These were two major setbacks for an athlete who had otherwise mopped up so much on the domestic front and represented Ireland at high-end senior internationals.

“He competed in the World Cross Country in Ostend in Belgium in 1965, Rabat in Morocco in 1966, Wales in 1967 and San Sebastian in 1971” continued Anne.

Jim McNamara was hugely proud of the achievements of the Donore Harriers womens team 1

Jim McNamara was hugely proud of the achievements of the Donore Harriers women's team

“He won the National Marathon in 1964, '65 and 66 and also held the National 3-Mile title at that time as well, 1964, '65 and '67.

“Jim would run hard and also liked to drink, as it was for the time. He was a working class man. He was doing hard physical jobs, jobs that didn't suit his running.

“But this year in 1976 he really committed to his running in a way that he hadn't before. He said he put in three hard months, training with the Hoopers, Pat and Dick, and he wouldn't drink. It got him into really good shape.

“At the time he was ranked only about the 12th best marathon runner in the country so people weren't really expecting him to do anything in the Olympic trials.

“But Danny McDaid came in first, Jim was second and Neil Cusack was third.

“His family were all there that day. His dad was from Limerick, so it was nice that it happened there. He was delighted. It was his dream to get to the Olympics and he got it when he probably didn't expect it.

“He finished 39th in the Montreal Olympics Marathon and was the first Irish man home in 2.24. He also finished ahead of one of the favourites Bill Rodgers from America” she smiled.

While 1976 was undoubtedly a high water mark in his career so far, McNamara would endure some very tough times in the following years.

A bitterly rough experience in the Boston Marathon when he found himself lying down between two cars at the 20-mile point was followed by the tragic passing of his wife Betty at just 39-years-old.

A distraught McNamara was left to raise their three young children, James, Shane and Andrea, but athletics helped see him through the most difficult periods.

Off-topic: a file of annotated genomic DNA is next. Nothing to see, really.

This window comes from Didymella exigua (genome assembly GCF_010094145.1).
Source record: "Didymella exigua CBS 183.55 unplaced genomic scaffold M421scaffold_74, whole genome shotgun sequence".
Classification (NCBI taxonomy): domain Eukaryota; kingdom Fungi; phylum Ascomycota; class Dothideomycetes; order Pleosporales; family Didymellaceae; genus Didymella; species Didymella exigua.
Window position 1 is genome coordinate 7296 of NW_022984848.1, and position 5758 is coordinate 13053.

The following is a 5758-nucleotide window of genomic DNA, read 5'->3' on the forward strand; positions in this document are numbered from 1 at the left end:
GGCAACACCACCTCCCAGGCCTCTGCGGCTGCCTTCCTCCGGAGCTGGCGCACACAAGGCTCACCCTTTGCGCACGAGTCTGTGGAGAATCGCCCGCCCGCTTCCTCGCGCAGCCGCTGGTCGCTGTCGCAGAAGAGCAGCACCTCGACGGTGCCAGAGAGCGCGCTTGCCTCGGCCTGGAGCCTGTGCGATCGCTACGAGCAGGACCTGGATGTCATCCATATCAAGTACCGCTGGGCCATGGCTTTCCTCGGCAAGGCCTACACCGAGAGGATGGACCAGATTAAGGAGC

“My mother passed away when she was 39” said Shane McNamara. “It was very rough for my father. We were very young, but he was a World champion father.

“Even though he devoted his life to running, he was very much a devoted father as well. He was someone we very much looked up to and idolised for everything he did, what he achieved and what he gave back to athletics.”

Tentatively emerging from that horrendous period in his life, McNamara embarked on a new phase of his sporting career that would lead him to even more success as a master.

Indeed by the time he passed away in 2016, he had chalked up a massive haul of 12 gold, five silver and four bronze medals at European and World Masters Championships

“In a weird way, his career, he often said, really took off as a master athlete even though he had already gone to the Olympics” recalled Anne.

“His first European Masters Championship was in Strasbourg in 1982 and he won gold in both the Over 40 1500m and 5000m.

“In 1984 he went to the European Masters in Brighton and he won gold in all his three events in the Over 45 division and was named the ‘Man of the Games’.

“He still holds the National Over 45 1500m record of 3.59 which would have been a world record at the time. That will be hard to beat.

“Seven of his times are still Irish masters records today, including the Over 45 5000m which he did in 14.48.

“His time of 31.50 for the Over 50 10,000m was a world record at the time too and is still a national record today as are his Over 50 1500m and 5000m times.

“He was training with fellas half his age, doing 200s and 400s and he was killing them all on the track.